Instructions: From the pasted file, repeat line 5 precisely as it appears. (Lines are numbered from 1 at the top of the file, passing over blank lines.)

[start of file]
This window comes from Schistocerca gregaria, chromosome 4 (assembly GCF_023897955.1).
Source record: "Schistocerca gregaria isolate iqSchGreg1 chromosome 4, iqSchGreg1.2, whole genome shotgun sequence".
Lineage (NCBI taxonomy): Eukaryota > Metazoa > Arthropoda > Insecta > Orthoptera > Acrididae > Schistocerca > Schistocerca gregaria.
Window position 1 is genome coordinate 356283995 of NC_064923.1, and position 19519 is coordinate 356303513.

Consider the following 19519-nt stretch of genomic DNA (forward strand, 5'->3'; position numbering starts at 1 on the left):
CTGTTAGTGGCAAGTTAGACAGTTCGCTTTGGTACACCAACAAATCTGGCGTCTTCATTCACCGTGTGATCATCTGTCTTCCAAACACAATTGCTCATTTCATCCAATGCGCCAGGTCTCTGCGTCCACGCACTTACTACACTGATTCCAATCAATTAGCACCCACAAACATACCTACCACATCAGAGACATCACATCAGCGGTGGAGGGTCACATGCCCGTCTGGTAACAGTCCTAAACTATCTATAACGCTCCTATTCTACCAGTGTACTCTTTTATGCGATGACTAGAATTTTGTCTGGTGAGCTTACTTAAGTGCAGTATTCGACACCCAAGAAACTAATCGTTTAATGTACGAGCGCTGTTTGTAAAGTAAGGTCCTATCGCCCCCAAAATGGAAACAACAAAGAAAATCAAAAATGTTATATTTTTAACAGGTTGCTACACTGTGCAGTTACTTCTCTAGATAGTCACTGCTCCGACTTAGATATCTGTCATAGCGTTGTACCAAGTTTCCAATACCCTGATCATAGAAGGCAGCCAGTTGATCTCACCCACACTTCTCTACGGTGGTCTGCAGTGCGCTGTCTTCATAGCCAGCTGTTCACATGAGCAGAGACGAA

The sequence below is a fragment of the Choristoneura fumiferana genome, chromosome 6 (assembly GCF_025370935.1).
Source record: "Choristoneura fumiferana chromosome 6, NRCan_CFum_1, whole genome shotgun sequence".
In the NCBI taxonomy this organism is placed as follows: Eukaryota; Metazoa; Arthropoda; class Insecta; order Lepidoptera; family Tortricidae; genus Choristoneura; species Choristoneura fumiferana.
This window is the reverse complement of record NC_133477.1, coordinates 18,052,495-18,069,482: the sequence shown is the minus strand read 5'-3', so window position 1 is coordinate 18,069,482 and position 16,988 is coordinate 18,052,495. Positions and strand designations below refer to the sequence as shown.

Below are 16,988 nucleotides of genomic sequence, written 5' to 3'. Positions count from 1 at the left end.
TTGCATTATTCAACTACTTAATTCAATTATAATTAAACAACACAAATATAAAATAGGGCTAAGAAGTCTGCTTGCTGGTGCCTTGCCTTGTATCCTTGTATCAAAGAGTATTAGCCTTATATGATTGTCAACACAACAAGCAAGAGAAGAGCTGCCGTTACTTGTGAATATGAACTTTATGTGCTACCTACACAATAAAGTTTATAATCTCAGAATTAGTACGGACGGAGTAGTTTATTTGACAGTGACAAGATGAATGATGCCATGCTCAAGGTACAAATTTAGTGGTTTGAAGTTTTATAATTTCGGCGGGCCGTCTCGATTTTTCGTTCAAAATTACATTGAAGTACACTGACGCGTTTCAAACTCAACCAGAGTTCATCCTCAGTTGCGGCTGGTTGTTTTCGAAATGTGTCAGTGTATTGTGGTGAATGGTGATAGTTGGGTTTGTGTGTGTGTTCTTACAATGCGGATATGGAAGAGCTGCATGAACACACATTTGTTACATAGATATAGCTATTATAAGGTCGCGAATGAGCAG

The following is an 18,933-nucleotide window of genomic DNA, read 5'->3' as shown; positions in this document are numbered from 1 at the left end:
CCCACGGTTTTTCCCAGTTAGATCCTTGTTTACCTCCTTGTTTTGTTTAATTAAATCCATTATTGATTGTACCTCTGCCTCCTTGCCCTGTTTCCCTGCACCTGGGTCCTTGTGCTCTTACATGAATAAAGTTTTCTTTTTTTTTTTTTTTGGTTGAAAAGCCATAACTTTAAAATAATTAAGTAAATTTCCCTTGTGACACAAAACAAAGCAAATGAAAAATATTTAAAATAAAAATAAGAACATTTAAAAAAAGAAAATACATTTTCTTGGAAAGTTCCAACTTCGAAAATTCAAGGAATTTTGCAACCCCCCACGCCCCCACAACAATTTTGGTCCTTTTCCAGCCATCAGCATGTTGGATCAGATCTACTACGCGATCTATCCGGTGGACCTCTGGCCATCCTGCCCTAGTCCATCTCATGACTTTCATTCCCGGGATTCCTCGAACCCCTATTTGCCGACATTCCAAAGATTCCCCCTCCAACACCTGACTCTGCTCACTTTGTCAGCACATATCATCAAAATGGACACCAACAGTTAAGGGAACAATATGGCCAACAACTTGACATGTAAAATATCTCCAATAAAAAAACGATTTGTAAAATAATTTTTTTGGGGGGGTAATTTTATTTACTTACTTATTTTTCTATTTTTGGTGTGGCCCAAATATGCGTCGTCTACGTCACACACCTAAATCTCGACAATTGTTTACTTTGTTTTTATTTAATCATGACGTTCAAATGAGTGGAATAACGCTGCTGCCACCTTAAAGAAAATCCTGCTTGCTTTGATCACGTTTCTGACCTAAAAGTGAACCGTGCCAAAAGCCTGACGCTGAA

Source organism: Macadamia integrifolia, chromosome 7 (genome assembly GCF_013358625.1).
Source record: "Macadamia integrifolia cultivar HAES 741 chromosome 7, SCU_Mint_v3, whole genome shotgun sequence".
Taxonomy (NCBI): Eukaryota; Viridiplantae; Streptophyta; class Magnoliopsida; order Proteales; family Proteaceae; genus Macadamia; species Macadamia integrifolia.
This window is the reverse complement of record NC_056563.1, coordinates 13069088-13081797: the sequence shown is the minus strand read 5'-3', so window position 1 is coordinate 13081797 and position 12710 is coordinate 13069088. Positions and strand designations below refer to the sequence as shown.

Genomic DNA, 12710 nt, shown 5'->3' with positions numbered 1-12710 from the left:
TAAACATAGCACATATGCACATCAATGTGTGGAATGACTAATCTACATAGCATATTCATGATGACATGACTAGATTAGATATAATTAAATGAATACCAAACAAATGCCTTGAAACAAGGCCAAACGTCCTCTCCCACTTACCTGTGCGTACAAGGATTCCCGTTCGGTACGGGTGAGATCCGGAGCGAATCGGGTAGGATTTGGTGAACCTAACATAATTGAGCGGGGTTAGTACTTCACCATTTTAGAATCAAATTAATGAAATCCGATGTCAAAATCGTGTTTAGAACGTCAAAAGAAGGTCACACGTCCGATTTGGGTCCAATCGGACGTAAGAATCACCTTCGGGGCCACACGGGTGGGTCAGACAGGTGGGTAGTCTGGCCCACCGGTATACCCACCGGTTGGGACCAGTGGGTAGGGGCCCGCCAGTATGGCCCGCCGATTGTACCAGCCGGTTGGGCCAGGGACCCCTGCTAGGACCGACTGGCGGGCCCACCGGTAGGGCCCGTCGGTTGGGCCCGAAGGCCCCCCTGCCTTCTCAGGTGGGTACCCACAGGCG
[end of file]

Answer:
Consider the following 19519-nt stretch of genomic DNA (forward strand, 5'->3'; position numbering starts at 1 on the left):